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Understanding Screenwriting #47: The Girl with the Dragon Tattoo, Please Give, Date Night, & More

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Understanding Screenwriting #47: <em>The Girl with the Dragon Tattoo</em>, <em>Please Give</em>, <em>Date Night</em>, & More

Coming up in this column: The Girl with the Dragon Tattoo, Please Give, Date Night, Alfred Hitchcock’s The 39 Steps (play), Poets, Screenwriters and Classical Musicians, Johnny Eager, The Sound Barrier, Finishing the 2009/2010 TV Season, but first…

Fan mail: “Agor” took me to task for not appreciating David Simon and Treme, and he makes a very good defense of what Simon is up to, comparing it to an intricately structured novel. My problem was that I did not find the characters and the situations compelling enough to put in the time the show was going to require, just as I have occasionally started a novel that I just cannot get into. Many viewers will stick with Treme and I hope they enjoy the show.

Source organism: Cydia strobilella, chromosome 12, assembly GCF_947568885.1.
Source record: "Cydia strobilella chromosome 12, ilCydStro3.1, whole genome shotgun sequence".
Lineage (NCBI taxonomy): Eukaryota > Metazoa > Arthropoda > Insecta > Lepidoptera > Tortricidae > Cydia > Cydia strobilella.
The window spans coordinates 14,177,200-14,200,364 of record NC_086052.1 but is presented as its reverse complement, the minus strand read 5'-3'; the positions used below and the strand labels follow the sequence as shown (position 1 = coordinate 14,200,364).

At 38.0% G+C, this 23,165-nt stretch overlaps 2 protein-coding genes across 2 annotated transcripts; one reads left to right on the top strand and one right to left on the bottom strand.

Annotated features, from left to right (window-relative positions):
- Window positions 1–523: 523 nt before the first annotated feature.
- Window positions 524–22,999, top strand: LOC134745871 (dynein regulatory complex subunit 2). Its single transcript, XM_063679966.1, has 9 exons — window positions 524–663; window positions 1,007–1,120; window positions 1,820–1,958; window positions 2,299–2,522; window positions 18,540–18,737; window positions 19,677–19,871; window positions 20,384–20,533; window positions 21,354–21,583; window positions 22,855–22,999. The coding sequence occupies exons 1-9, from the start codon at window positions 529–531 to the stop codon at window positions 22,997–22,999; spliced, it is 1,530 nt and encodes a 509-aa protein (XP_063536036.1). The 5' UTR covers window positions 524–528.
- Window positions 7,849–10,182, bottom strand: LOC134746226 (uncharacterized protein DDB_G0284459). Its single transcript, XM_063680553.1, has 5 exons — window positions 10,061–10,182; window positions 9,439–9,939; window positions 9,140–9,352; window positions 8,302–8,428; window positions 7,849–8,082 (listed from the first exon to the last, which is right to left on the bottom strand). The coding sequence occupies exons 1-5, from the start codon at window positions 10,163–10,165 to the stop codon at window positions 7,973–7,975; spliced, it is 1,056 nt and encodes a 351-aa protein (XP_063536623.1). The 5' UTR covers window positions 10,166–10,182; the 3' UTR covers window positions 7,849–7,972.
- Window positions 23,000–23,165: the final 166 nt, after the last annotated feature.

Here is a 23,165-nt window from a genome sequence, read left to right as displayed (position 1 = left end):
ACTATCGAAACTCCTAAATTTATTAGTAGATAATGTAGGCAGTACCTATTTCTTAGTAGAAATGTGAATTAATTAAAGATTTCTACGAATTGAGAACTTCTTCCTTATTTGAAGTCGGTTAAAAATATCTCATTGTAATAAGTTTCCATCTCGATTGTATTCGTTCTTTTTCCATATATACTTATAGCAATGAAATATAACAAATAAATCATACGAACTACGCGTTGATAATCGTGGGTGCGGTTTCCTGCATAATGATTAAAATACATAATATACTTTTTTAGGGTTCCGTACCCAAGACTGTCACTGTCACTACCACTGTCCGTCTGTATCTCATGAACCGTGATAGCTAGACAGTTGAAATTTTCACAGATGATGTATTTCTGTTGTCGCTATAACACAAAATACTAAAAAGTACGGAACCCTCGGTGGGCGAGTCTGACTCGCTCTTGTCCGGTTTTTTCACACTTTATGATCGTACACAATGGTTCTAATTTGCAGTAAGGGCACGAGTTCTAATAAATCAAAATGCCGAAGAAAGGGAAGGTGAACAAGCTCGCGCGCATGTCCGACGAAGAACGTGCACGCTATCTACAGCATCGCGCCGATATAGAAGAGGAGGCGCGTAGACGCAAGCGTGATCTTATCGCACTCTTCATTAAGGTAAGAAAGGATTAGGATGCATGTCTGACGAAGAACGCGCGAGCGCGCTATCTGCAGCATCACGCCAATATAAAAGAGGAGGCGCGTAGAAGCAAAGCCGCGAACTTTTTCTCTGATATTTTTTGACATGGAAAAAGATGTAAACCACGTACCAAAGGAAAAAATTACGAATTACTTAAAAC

Agor also points out that I am not really writing about Simon as much as HBO in the item on Treme. He’s right. I have liked some of Simon’s stuff before, especially Homicide: Life on the Street and the second season of The Wire. However, what I was getting at in the piece was the overall tone of HBO insisting it is superior to anything else on television. Sometimes it is, sometimes it is not. But as you may have noticed in this column I deal not only with the screenwriters and their work, but many other aspects of screenwriting. I have discussed on several occasions the screenwriting styles of major studios like MGM and Warner Brothers in their heyday. Simon is working for HBO because its approach fits his. In the column below, I spend some time on a stage adaptation of a film and a collaboration involving a screenwriter and a lot of other artists. After all, screenwriters do not work in a vacuum.